A patrol of the 1/18th Londons (London Irish Rifles), entering the ruins of Albert on 6 August 1918. Photograph taken by Lieutenant John Warwick Brooke © IWM (Q 7946)
On 6 August 1918, Lieutenant John Warwick Brooke, one of the official photographers attached to the British Expeditionary Force, accompanied a patrol of the 1/18th Battalion, The London Regiment (London Irish Rifles) (Territorial Force), as they made a daylight reconnaissance in the ruins of Albert. The Battalion War Diary records:
Lieutenant-Colonel George Henry John Neely, photographed in Albert by John Warwick Brooke on 6 August 1918 © IWM (Q 6905)
“Lt.Col. NEELY, M.C., 2/Lt. Mackenzie, + a Patrol of 12 O.Rs with the G.H.Q. Photographer proceeded to patrol ALBERT + were photographed in front of the Cathedral. The enemy were encountered in a fortified house at W.28.c.7.3., a fight ensuing in the course of which we had one man killed + two wounded.”
Brooke took several photographs of the body of the dead soldier being recovered by his comrades, and the images are preserved in the Photographic Archive of the Imperial War Museum. The soldier who was killed on the patrol was 50024 Rifleman Albert Edward Case, who came from Whatley in Somerset.
The body of Rifleman Case in the doorway of a house in Albert © IWM (Q 6903)
Comrades bringing Rifleman Case out of the ruined building © IWM (Q 7945)
His death was reported in The Taunton Courier and Western Advertiser on 21 August:
“KILLED IN ACTION – Deep sympathy is expressed with Mr and Mrs Case, of Whatley, in the loss they have sustained by the death of their only child, Private (sic) A. Case, of the London Irish Rifles, who was killed in France on August 6th. Private Case joined up in September last, when eighteen years of age, and proceeded to France at the end of March. He was a bell-ringer of All Saints’ Church. As a boy he was a member of the choir and latterly had been the organ blower. Since leaving school he had been employed by Messrs. Kelway & Son. His chaplain wrote:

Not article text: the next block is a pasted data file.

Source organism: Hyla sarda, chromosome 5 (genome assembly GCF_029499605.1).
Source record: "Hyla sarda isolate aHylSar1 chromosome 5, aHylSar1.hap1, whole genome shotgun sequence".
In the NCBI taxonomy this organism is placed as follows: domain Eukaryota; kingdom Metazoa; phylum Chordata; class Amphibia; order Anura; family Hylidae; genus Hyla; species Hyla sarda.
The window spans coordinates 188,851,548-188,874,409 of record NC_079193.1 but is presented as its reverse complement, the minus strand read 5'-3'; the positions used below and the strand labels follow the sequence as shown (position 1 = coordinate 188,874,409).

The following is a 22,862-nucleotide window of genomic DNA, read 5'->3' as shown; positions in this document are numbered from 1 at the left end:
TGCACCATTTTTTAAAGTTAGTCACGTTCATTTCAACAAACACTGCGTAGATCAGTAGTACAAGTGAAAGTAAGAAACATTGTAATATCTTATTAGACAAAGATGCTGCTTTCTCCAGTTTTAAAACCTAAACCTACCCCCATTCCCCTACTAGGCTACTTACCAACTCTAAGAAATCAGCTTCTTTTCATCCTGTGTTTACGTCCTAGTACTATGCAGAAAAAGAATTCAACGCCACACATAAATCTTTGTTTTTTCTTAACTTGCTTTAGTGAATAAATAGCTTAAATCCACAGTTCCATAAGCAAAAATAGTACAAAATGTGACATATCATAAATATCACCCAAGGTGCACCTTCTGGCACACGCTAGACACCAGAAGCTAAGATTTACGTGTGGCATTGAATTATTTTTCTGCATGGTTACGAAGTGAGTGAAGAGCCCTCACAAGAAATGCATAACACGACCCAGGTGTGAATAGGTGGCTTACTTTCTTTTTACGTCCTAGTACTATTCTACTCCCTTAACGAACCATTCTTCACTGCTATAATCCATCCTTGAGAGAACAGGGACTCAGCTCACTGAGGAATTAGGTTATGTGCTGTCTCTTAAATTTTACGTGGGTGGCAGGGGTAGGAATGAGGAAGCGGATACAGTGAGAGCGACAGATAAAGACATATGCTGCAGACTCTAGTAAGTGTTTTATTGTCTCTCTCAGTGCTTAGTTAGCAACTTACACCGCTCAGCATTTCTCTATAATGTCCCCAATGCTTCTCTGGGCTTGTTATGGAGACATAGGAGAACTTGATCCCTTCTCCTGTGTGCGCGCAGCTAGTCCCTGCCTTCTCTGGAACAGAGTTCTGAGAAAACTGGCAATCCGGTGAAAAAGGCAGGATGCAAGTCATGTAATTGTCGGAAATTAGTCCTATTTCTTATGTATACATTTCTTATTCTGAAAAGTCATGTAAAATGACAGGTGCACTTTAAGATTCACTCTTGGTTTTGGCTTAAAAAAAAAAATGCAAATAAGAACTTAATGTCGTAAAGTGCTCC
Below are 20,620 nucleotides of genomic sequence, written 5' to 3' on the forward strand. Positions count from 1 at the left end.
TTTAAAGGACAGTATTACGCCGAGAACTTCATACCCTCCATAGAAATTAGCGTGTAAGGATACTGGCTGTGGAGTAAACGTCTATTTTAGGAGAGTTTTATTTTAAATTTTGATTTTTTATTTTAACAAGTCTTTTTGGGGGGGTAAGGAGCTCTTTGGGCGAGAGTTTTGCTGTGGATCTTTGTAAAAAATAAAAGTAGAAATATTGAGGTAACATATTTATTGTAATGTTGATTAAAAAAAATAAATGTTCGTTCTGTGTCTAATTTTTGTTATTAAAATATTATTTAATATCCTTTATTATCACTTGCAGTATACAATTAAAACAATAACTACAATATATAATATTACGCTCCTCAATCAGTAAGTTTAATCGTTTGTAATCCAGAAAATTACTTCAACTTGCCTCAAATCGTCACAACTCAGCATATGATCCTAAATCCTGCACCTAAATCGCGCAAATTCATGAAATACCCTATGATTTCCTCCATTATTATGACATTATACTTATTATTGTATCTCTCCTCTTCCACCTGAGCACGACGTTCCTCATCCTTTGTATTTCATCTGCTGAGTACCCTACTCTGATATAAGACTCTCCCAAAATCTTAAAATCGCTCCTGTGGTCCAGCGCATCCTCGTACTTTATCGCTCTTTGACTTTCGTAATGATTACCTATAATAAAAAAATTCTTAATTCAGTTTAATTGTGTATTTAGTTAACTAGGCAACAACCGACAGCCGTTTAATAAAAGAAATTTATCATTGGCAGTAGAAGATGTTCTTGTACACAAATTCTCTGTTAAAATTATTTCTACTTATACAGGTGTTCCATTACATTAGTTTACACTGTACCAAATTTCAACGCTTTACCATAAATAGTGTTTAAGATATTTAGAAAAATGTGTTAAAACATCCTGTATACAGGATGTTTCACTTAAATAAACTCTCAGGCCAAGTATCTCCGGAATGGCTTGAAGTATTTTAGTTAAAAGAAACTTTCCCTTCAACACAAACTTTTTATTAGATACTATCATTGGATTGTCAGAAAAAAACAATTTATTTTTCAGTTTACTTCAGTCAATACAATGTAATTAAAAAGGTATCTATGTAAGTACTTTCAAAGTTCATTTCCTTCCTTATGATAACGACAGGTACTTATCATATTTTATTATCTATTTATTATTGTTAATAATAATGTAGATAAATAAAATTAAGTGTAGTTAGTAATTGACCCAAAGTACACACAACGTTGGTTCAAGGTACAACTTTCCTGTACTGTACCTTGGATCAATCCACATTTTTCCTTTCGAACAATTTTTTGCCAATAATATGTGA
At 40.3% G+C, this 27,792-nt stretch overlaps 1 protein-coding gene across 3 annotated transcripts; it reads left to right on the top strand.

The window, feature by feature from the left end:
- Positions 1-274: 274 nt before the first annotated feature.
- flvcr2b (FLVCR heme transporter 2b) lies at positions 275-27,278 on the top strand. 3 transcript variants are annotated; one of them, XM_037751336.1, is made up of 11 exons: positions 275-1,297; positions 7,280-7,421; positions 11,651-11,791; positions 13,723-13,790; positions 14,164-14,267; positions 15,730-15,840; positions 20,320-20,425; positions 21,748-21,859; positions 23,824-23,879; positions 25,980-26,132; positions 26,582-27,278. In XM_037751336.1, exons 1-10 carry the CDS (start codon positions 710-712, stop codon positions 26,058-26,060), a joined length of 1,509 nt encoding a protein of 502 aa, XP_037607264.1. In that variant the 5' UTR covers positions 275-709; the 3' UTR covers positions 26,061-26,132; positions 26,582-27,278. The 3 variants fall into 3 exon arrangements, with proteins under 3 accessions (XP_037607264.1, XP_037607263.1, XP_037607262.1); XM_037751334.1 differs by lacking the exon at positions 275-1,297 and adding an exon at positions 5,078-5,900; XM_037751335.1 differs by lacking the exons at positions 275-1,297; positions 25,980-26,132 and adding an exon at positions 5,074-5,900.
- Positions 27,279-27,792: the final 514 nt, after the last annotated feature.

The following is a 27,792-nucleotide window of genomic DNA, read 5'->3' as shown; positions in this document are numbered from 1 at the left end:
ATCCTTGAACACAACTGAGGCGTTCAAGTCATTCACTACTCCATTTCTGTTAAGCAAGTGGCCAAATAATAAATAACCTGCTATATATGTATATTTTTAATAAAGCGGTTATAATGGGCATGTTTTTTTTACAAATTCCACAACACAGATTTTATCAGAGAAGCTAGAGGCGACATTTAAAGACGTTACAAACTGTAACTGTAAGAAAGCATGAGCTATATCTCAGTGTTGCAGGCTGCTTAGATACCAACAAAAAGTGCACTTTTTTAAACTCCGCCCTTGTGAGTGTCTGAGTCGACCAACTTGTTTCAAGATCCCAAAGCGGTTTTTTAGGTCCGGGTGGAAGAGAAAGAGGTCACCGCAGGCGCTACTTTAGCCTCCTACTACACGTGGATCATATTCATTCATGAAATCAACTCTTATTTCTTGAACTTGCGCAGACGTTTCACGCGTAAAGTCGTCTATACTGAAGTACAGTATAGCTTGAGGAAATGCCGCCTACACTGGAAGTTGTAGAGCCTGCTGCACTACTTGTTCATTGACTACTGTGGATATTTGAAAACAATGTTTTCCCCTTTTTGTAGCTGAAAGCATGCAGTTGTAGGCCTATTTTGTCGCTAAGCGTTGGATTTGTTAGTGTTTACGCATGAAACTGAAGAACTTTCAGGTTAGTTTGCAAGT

“I regret very much having to be the writer of bad news. Your son, Rifleman A. Case, was killed August 6th while on duty. I buried him to-day in one of our cemeteries close by. His grave has been carefully marked and a cross will be erected as soon as possible… I pray that God may give you the comfort which He alone can in your trouble.”
The body of Rifleman Case being brought into cover © IWM (Q 7947)
Albert had been transferred to the London Irish from the Prince Albert’s (Somerset Light Infantry), his former regimental number being 40433, and had attested at Taunton. He was the son of Edward and Emily Case.
The body of Rifleman Case was taken back to Warloy-Baillon and he is buried in the Communal Cemetery Extension: Plot VI, Row H, Grave 6.